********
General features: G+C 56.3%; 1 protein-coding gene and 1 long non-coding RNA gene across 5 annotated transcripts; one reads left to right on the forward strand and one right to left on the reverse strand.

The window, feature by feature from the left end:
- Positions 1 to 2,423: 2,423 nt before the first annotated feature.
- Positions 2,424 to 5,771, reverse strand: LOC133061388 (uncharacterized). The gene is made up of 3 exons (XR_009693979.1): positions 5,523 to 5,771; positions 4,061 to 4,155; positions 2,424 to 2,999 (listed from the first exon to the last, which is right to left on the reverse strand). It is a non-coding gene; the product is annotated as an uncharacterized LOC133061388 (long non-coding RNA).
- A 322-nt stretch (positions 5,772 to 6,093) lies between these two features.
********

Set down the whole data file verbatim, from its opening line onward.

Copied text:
General features: G+C 56.3%; 1 protein-coding gene and 1 long non-coding RNA gene across 5 annotated transcripts; one reads left to right on the forward strand and one right to left on the reverse strand.

The window, feature by feature from the left end:
- Positions 1 to 2,423: 2,423 nt before the first annotated feature.
- Positions 2,424 to 5,771, reverse strand: LOC133061388 (uncharacterized). The gene is made up of 3 exons (XR_009693979.1): positions 5,523 to 5,771; positions 4,061 to 4,155; positions 2,424 to 2,999 (listed from the first exon to the last, which is right to left on the reverse strand). It is a non-coding gene; the product is annotated as an uncharacterized LOC133061388 (long non-coding RNA).
- A 322-nt stretch (positions 5,772 to 6,093) lies between these two features.